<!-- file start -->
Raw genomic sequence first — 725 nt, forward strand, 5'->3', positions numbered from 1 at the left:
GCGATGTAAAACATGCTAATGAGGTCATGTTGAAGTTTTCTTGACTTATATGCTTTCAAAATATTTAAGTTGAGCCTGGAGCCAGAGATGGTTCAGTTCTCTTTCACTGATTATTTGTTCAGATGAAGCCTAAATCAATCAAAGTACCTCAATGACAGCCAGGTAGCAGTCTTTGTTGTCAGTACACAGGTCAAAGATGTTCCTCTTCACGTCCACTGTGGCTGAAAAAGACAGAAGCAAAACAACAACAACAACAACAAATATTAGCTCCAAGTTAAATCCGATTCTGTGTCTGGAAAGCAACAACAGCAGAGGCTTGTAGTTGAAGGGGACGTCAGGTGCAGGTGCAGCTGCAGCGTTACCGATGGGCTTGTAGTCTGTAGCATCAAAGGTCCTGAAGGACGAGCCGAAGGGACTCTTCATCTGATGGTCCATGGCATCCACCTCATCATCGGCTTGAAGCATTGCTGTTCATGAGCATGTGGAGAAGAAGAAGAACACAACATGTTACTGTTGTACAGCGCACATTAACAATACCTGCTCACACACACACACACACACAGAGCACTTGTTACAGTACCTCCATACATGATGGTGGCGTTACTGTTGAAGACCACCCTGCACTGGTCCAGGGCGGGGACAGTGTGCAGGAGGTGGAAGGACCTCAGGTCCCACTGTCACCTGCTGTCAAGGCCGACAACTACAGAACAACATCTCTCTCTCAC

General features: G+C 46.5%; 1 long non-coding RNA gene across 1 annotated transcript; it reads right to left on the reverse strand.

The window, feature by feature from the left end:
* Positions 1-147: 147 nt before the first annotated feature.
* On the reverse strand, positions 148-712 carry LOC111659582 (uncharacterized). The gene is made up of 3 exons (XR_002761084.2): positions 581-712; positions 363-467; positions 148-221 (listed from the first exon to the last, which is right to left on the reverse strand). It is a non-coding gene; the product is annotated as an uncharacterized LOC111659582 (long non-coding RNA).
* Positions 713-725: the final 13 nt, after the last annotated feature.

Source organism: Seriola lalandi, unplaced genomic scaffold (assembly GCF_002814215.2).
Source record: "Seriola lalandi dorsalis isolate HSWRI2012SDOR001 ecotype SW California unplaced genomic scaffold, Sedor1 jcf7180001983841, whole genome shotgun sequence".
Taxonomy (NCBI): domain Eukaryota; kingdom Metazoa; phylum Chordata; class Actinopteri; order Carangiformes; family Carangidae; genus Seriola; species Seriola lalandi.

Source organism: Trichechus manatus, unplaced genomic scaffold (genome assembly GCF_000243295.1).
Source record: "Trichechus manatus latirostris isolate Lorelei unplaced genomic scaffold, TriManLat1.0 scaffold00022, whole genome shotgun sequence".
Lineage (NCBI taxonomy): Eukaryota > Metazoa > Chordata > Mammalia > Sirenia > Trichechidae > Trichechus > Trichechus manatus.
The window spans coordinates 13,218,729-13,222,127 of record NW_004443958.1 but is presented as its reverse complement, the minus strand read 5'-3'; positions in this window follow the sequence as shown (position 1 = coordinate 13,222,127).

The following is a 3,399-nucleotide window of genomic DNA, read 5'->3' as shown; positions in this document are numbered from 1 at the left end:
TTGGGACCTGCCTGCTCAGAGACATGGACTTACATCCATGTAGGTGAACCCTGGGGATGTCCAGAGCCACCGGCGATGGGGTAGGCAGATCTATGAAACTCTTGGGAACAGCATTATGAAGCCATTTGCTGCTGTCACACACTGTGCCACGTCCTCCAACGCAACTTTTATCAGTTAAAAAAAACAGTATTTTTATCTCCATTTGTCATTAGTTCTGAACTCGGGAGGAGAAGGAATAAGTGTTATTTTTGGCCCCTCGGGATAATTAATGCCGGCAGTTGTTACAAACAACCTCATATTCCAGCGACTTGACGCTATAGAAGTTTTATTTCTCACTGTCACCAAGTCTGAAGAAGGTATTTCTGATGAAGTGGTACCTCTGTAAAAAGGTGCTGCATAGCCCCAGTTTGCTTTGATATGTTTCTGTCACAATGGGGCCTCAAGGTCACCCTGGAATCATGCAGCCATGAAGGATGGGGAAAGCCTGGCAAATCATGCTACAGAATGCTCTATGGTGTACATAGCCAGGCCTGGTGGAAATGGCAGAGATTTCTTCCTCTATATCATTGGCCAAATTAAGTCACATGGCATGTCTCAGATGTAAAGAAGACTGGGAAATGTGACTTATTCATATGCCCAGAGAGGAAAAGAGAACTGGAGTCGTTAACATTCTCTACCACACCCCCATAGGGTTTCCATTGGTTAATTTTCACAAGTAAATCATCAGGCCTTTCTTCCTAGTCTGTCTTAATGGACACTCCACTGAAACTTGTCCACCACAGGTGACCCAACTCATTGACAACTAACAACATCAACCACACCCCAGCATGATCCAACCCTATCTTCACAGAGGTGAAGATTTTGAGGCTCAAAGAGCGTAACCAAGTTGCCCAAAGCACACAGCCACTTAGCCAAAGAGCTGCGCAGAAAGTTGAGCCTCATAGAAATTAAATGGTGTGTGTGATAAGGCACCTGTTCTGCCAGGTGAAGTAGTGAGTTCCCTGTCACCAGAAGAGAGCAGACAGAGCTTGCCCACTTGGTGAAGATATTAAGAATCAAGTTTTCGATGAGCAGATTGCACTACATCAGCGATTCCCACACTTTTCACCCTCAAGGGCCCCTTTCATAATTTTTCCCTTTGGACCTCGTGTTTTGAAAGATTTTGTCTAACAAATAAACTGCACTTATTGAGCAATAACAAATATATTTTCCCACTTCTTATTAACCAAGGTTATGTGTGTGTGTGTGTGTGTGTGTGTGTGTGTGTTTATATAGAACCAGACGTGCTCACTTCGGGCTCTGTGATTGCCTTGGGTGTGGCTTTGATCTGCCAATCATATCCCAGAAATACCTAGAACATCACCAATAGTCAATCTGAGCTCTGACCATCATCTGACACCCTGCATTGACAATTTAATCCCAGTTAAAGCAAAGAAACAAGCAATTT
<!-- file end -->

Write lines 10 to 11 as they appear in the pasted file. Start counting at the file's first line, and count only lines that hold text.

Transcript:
Taxonomy (NCBI): domain Eukaryota; kingdom Metazoa; phylum Chordata; class Actinopteri; order Carangiformes; family Carangidae; genus Seriola; species Seriola lalandi.

Source organism: Trichechus manatus, unplaced genomic scaffold (genome assembly GCF_000243295.1).